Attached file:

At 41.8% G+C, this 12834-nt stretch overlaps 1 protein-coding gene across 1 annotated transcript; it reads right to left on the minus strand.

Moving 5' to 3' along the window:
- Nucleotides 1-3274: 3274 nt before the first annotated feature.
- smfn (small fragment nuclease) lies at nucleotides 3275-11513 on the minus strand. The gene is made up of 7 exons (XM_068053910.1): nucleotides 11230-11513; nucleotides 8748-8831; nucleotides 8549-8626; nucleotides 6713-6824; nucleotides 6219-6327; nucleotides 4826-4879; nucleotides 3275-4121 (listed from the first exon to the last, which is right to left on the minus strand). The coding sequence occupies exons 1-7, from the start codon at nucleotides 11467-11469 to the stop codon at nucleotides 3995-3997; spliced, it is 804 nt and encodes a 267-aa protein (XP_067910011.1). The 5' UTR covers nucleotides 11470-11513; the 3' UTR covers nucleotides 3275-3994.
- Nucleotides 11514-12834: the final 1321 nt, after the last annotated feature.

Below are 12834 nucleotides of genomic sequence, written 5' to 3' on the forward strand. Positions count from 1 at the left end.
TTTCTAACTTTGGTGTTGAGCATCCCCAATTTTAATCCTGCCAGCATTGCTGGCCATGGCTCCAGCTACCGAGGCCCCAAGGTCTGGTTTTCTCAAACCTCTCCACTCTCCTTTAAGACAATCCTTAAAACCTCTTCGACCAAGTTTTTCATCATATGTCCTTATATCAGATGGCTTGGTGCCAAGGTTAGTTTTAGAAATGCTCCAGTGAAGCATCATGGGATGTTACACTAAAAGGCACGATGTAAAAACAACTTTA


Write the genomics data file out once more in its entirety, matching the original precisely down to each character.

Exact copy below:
At 41.8% G+C, this 12834-nt stretch overlaps 1 protein-coding gene across 1 annotated transcript; it reads right to left on the minus strand.

Moving 5' to 3' along the window:
- Nucleotides 1-3274: 3274 nt before the first annotated feature.
- smfn (small fragment nuclease) lies at nucleotides 3275-11513 on the minus strand. The gene is made up of 7 exons (XM_068053910.1): nucleotides 11230-11513; nucleotides 8748-8831; nucleotides 8549-8626; nucleotides 6713-6824; nucleotides 6219-6327; nucleotides 4826-4879; nucleotides 3275-4121 (listed from the first exon to the last, which is right to left on the minus strand). The coding sequence occupies exons 1-7, from the start codon at nucleotides 11467-11469 to the stop codon at nucleotides 3995-3997; spliced, it is 804 nt and encodes a 267-aa protein (XP_067910011.1). The 5' UTR covers nucleotides 11470-11513; the 3' UTR covers nucleotides 3275-3994.
- Nucleotides 11514-12834: the final 1321 nt, after the last annotated feature.

Below are 12834 nucleotides of genomic sequence, written 5' to 3' on the forward strand. Positions count from 1 at the left end.
TTTCTAACTTTGGTGTTGAGCATCCCCAATTTTAATCCTGCCAGCATTGCTGGCCATGGCTCCAGCTACCGAGGCCCCAAGGTCTGGTTTTCTCAAACCTCTCCACTCTCCTTTAAGACAATCCTTAAAACCTCTTCGACCAAGTTTTTCATCATATGTCCTTATATCAGATGGCTTGGTGCCAAGGTTAGTTTTAGAAATGCTCCAGTGAAGCATCATGGGATGTTACACTAAAAGGCACGATGTAAAAACAACTTTA